“To me, this is a serious societal problem. I just want people to think about this. It’s all about awareness. It’s about what can you do in the small things. But also, try and support local. I know it’s a cliché, but we really need to support local. And if that means buying your local lettuce instead of California lettuce, then you should do it. But it’s a very complex problem.”

Desmond offers a thoughtful comment on the issue at the end of the film: “It’s not just one person’s responsibility; it’s everyone’s responsibility. Nobody should go hungry today. Nobody.”

The film is available online at here YouTube and it will air on Eastlink on March 19.

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Suzanne Rent is a writer, editor, and researcher. You can follow her on Twitter @Suzanne_Rent and on Mastodon

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  1. A few years ago, the North Grove (it was the Dartmouth North Community Food Centre then) had a student come in who determined that some residents in Dartmouth North also lived in a food desert..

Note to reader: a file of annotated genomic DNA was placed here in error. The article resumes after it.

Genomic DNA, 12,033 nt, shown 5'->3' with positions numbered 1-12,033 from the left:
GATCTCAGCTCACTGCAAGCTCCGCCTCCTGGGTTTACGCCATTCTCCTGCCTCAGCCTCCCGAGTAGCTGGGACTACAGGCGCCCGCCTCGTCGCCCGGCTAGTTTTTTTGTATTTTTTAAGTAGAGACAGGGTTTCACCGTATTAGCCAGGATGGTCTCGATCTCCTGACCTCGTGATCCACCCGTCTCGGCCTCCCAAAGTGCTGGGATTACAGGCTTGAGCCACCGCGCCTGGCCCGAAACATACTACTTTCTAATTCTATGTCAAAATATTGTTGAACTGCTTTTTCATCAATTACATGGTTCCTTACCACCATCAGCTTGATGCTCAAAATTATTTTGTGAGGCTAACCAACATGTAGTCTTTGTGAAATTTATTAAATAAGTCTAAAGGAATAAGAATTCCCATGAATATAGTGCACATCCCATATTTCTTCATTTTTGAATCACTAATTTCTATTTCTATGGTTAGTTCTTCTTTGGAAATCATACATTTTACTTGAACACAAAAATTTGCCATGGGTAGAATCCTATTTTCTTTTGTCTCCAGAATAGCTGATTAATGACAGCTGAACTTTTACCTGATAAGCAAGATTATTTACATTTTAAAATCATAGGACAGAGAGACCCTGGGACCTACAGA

I don’t still have a copy of the final report, but someone at the North Grove (thenorthgrove.ca) might if anyone were interested. Here’s what I remember: Sobeys on Primrose closed when the bigger and newer store opened on Wyse Road. On foot, it is about 15 to 20 minutes farther (measured from the corner of Victoria Road and Primrose). The next closest grocery is the NoFrills located near the McDonald bridge bus terminal, a further 15 to 20 minutes down the road. Both are serviced – sort of – by transit, but the stops are located across major roadways from both, at least on the trip there. The only other places to get food are convenience stores, Tim Horton’s, a pub, two drugstores, and a number of pizza joints. Those places might be closer and open earlier and/or later, but the prices are definitely much higher and have very little – if any – fresh produce. I found it really hard to believe that I could live in a city and still be considered to be living in a food desert; but like people in Woodside (and I’m sure other parts of my city), Sobeys covenants can bring the desert to the city.